1. This revision is directed against an order of the Second Munsif, Cuttack refusing to apply Section 4 of the Indian Partition Act to the proceedings before him.
2. The facts are briefly these. The property in question is a dwelling house belonging to four branches of a family: one-fourth share belongs to defendant No. 1, a stranger; one-fourth share belongs to defendant No. 5 in his own right; one-fourth to defendants 2, 3 and 4, and the remaining one-fourth was purchased by the wife of defendant No. 5, who filed the suit for partition in order to buy off the share of defendant No. 1. A preliminary decree was granted and before the final decree was drawn, up defendant No. 5, applied under Section 4 of the Partition Act to buy up the share of defendant No. 1, who was a stranger to the family. The learned Munsif rejected the petition on the ground that as the suit was not instituted by the stranger-transferee, section 4 of the Act did not, in terms, apply. Hence this revision..
3. It is contended by Mr. Das Gupta appearing for the petitioner that Section 4 of the Partition Act can be applied in a case where the stranger-transferee is arrayed as a party-defendant as in this case and that the strict interpretation put upon it by the learned Munsif would result in frustrating the object of the Act. The Act was designed to prevent the intrusion of strangers into the dwelling-house of an undivided family and enable the Court to make a valuation if any shareholder under-took to buy the transferred share; and the shareholder offering to buy it shall be offered such valuation as the court may fix. This was certainly a beneficient provision intended to allow members of an undivided family to enjoy their property uninterrupted by strangers. But the language of the Section easily lends itself to the strict interpretation put upon it by the learned Munsif. The words 'and such transferee sues for partition' are however capable of the Wider meaning sought to be put upon them by Mr. Das Gupta. The word 'sues' is applicable not only to a suitor who figures as plaintiff, but is equally applicable to a defendant who carries on his defence as a suitor. The words 'to sue' not only signify 'to prosecute' but also 'to defend' or 'to do something which the law requires for the better prosecution or defence of the cause' - See Stroud's Judicial Dictionary. I am therefore inclined to accept the argument of Mr. Das Gupta that the language of Schedule does not preclude a defendant from availing himself of the provisions of that Section if the stranger-transferee happens to be arrayed as a party-defendant and should not be strictly limited only to those cases where the transferee figures as the plaintiff.
4. Secondly, in a suit for partition every one of the parties is in the nature of a plaintiff in so far as each one of them wants his share to be partitioned off; and it is only by accident that one of them figures as a defendant and it is open to him to be substituted as the plaintiff; and even as defendant it is open to him to press his claim and have his share divided and allotted to him. Mr. Das Gupta has invited my attention to a case reported in 'Sheodhar Prasad v. Kishun Prasad', AIR (28) 1941 Pat 4: (190 IC 117) where Dhavle, J., took the same view. The latest case which is very much in favour of Mr. Das Gupta's contention is the one reported in 'Abu Isa v. Dinabandhu', AIR (34) 1947 Cal 426: (51 CWN 639). Mr. Sinha appearing for the opposite party relies upon 'Subbamma v. Veerayya', AIR (19) 1932 Mad 15: (136 IC 203), but I am satisfied that is no authority for the point raised by the petitioner here. I am of opinion that Section 4 of the Partition Act is equally applicable to all cases where a partition suit is brought and where a stranger-transferee is a party thereto. There does not appear to be any justification for confining the operation of Section 4 only to cases of partition suits filed by a stranger transferee alone.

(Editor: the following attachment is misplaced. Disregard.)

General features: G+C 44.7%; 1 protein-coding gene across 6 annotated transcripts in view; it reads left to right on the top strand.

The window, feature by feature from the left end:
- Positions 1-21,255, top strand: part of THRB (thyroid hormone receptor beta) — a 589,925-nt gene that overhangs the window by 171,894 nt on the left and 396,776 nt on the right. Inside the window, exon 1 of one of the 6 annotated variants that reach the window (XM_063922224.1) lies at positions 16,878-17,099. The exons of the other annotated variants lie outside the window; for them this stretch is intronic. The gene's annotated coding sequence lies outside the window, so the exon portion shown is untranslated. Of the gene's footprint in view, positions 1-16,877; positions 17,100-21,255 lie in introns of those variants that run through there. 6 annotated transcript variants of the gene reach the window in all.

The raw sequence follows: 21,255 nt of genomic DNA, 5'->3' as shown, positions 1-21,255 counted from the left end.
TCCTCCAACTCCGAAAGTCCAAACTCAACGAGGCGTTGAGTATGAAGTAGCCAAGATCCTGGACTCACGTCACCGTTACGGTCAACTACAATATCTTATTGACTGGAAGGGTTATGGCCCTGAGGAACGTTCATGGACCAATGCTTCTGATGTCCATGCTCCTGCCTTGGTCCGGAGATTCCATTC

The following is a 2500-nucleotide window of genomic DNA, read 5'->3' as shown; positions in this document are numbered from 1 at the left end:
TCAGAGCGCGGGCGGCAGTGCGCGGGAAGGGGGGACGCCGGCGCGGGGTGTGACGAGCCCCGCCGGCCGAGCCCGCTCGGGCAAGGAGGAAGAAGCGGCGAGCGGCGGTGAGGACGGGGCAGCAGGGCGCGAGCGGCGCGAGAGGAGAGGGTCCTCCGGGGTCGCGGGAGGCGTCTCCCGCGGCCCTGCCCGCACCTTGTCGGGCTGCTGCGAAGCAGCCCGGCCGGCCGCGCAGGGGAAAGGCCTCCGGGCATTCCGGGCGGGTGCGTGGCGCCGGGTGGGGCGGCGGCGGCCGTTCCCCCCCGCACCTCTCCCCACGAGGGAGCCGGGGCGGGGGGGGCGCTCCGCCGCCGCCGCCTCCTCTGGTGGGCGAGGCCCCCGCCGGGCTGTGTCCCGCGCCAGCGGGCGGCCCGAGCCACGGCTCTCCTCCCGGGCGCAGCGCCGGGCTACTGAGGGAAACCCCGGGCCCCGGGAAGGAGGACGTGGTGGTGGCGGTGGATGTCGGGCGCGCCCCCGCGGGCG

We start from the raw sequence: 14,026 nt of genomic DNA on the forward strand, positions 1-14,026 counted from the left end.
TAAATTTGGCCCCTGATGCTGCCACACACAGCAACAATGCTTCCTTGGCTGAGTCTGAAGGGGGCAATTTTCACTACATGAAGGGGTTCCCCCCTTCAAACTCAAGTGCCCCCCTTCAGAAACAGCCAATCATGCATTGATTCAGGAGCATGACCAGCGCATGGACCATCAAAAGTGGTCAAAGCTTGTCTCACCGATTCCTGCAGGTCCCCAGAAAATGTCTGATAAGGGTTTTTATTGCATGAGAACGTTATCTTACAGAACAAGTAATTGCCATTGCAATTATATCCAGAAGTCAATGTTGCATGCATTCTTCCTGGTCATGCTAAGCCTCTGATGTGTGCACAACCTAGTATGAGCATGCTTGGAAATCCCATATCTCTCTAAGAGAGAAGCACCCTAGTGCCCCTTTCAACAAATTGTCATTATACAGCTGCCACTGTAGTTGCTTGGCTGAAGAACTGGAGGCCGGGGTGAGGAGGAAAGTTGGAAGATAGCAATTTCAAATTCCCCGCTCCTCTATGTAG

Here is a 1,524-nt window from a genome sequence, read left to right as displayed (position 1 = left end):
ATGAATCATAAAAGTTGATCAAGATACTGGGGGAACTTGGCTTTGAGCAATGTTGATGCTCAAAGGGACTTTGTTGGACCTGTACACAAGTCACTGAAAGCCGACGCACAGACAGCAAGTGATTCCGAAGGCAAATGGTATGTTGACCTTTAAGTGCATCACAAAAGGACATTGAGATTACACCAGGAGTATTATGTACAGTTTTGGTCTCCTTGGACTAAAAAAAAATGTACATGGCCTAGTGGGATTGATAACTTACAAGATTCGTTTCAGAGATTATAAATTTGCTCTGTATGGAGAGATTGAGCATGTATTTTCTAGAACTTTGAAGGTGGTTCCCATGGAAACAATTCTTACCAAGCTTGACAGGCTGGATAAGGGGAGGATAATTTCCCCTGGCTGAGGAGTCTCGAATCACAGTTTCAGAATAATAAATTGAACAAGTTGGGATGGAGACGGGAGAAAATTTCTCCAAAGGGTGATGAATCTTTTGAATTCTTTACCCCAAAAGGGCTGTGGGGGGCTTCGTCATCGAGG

5. Mr. Sinha, however, points out that this point had once been taken by one of the parties and had been decided against. All that I am able to gather from the representations made at the Bar is that on a prior occasion, before the preliminary decree was passed, defendants 2, 3 and 4 contended that the plaintiff was not a stranger-transferee being the wife of defendant No. 5 and that, therefore, Section 4 of the Partition Act 'would not be available to her. The court upheld this contention and held that the plaintiff, being a member of the family, could not invoke the provisions of that Section. Mr. Sinha relies upon this circumstance and urges that the point which has been once concluded cannot be agitated over again at the instance of defendant No. 5 the present petitioner. Unfortunately, this argument was not specifically raised before the Munsif on the ground of 'resjudicata' nor does the Munsif base his order on that ground. In any event, the question whether the decree could be passed against a stranger-transferee when he is a defendant, was not specifically raised or decided. Furthermore, as at present advised, I am not prepared to say that the finding against the plaintiff would operate as 'res judicata' as between two co-defendants, viz. defendants 1 and 5 unless defendant 5 also raised the point.
6. I have, therefore, arrived at the conclusion that the petitioner must succeed on both the contentions and direct the court to make a valuation of the share of defendant 1 and sell his share to such of the shareholders as may be willing to purchase it.
7. The order of the Munsif is set aside and this revision is allowed. The petitioner shall have the costs of this revision. Counsel's fee one gold mohur.